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Lots of boats come to Oriental, some tie up at the Town Dock for a night or two, others drop anchor in the harbor for a while. If you've spent any time on the water you know that every boat has a story. The Shipping News on TownDock.net brings you the stories of the boats that have visited recently.
September 26, 2014
“I‘d never built one.” Art Halpern says of his decades working on boats. “I’ve built every part of a boat you can imagine.” But constructing one from the keel up was something he didn’t do until moving to Oriental a few years ago. After two years of creating “Felix,” Art can now say he’s built a boat from scratch.
Felix, though, is not just any boat. For starters, it is, like its cartoon feline namesake, a “wonderful cat.” The 37-foot long wood composite vessel is one of the largest catboats of its style on the East Coast.Felix’s low free board and shoal draft were inspired by century old work boats. With her centerboard raised, she draws 3 feet. With the board lowered, she draws 10 feet.The main cabin is one large compartment. It is divided longitudinally by the long, narrow centerboard case. Art is still finishing the interior.
For decades, Art and his wife Terry lived and sailed in St Thomas, US Virgin Islands. Art worked as a mechanic, repaired diesel engines and supplied batteries to boaters. A few years ago, the Halperns moved to Oriental. Art decided to build a boat.
He settled on a design influenced by Barnegat Bay catboats. Art describes them as, “work boats that carried lots of sail to get them home in light air”. To deal with the area’s shallow waters, the craft had a centerboard that could be lifted to access shoal areas. For stability, they relied on wide beam, up to 50 percent of the boat’s length on deck.
Art wanted a boat that would sail well, even in light airs. For that, Art says, “you need lots of sail area and minimum wetted area.” The design that caught his eye was Charles Mower’s “Spy” design from the early 1920s.The line drawings for Charles Mower’s 1924 “Spy” design. The top, side on view, illustrates the vessel’s distinct features. Instead of a large fixed keel that runs the length of the hull, the design relies primarily on the centerboard for lateral resistance. The rudder hangs on a large wooden skeg that ends just aft the centerboard.
As much as he liked the design, there were some things he wanted to change. The original plans did not show an engine. Art wanted one. The centerboard reflected the building materials available at the time – iron and timber. This resulted in a large centerboard that occupied a good deal of the cabin. Art thought it would be better to have a long, narrow, foil-shaped centerboard. This would give the board more lift, allowing the boat to sail closer to the wind. It would also take up less interior room.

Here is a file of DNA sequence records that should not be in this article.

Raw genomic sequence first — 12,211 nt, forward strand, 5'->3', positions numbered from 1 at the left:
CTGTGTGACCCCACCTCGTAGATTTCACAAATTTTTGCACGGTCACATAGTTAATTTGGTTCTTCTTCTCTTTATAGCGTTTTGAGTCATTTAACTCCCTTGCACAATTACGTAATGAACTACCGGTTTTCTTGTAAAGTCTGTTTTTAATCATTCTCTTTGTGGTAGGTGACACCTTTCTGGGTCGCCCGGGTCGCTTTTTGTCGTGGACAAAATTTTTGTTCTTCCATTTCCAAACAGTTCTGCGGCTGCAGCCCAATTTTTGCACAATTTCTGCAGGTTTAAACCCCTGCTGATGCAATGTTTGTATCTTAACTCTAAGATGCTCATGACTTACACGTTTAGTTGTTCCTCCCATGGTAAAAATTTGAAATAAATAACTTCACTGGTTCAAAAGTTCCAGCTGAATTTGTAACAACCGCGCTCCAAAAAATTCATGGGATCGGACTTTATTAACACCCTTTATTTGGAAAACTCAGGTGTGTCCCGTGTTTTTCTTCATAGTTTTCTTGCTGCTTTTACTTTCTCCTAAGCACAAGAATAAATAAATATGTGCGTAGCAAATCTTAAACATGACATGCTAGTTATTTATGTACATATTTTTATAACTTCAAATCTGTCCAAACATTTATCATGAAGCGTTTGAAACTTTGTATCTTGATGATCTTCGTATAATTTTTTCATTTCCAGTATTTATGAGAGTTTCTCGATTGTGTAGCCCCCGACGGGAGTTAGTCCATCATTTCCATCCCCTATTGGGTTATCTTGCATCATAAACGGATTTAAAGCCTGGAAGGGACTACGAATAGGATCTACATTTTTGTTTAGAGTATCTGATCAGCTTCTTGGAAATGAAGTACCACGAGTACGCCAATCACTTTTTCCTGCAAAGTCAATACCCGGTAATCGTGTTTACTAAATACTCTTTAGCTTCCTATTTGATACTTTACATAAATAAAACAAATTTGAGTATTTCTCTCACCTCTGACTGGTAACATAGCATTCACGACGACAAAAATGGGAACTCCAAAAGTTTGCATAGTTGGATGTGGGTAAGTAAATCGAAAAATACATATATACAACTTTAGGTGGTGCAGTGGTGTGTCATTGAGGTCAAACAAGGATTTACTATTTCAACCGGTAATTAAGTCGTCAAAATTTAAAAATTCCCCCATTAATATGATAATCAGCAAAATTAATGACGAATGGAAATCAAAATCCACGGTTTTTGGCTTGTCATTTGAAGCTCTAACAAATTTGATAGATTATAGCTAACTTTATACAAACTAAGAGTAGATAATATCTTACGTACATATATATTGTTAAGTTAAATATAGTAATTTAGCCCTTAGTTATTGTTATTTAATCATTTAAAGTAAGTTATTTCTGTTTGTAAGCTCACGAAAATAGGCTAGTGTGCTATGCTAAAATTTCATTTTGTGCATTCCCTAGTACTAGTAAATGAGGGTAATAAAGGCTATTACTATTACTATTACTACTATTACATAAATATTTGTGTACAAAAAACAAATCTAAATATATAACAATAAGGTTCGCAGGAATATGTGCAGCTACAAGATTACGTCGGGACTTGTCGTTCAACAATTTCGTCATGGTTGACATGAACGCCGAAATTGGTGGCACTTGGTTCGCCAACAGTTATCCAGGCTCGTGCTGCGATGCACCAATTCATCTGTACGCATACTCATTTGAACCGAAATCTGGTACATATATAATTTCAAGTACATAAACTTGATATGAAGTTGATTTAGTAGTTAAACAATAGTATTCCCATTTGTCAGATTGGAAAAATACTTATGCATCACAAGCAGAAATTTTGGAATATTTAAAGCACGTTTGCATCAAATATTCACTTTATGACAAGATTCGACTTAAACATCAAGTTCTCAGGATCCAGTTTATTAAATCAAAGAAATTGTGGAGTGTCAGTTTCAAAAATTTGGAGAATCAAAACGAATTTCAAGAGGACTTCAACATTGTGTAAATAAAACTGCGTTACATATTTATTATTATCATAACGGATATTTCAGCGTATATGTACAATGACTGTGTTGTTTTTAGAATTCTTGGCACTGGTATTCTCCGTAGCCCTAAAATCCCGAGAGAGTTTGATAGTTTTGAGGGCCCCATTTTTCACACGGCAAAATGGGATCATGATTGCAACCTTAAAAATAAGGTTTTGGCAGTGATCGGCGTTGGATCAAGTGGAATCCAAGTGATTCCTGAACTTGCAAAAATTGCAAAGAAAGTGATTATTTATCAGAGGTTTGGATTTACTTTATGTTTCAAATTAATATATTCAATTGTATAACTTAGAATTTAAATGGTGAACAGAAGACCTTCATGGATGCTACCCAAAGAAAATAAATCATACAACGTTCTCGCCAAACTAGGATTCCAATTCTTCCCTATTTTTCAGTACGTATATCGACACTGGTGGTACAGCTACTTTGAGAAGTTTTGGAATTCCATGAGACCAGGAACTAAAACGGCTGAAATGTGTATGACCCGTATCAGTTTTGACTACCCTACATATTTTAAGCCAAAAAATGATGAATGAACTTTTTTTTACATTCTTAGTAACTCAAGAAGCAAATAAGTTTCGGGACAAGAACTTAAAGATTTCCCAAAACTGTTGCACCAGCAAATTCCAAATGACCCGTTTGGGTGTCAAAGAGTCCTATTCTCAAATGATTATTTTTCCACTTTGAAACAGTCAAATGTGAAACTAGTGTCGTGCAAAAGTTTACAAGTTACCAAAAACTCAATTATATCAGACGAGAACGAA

He enlisted naval architect Morgan MacDonald to redraw the almost-century old lines. Art built Felix based on this new set of drawings.A photo of the new set of line drawings that reflect the changes made to the old design. The large centerboard has been replaced by a long, narrow one and the skeg in front of the rudder has been shortened. The original design was stretched to 37 feet. The pencil marks and stains were incurred in the course of Felix’s construction.
One unusual thing about Felix is how she’s powered. For motoring, most sailboats this size rely on an inboard engine attached to a propeller via a steel shaft. When the boat is under sail, the shaft and propeller create drag.
Art felt there was a better way. He designed and built a propulsion unit that would retract in to the hull when not needed. A 12-horsepower diesel generator drives a hydraulic pump. Hydraulic lines lead from the pump to a propeller assembly mounted in a tube. When the motor is needed, the unit is lowered in the water. To reduce drag while under sail, the propeller retracts up the tube, in to the boat. Art estimates this reduces drag by 10 to 15 percent, and lets him “add a few knots of speed”.The generator that drives the hydraulic pump resides below the cockpit sole. The straight end of the varnished mahogany rests on the end of the centerboard. The round end covers the well in which the propeller unit resides.A closer view of the pulley arrangement used to raise and lower the propulsion unit in its circular well.The propeller in the motoring position. It is designed around a 9.9 horsepower high thrust Yamaha outboard engine lower unit. The unit retracts in to the hull. In the raised position, the circular disk forms a seal against the hull, reducing water turbulence. (Art and Terry Halpern photo)
A traditional shaft and propeller aren’t the only things missing from the bottom of Felix’s hull. Absent in the underbody is a keel.
Posted Friday September 26, 2014 by Bernie Harberts
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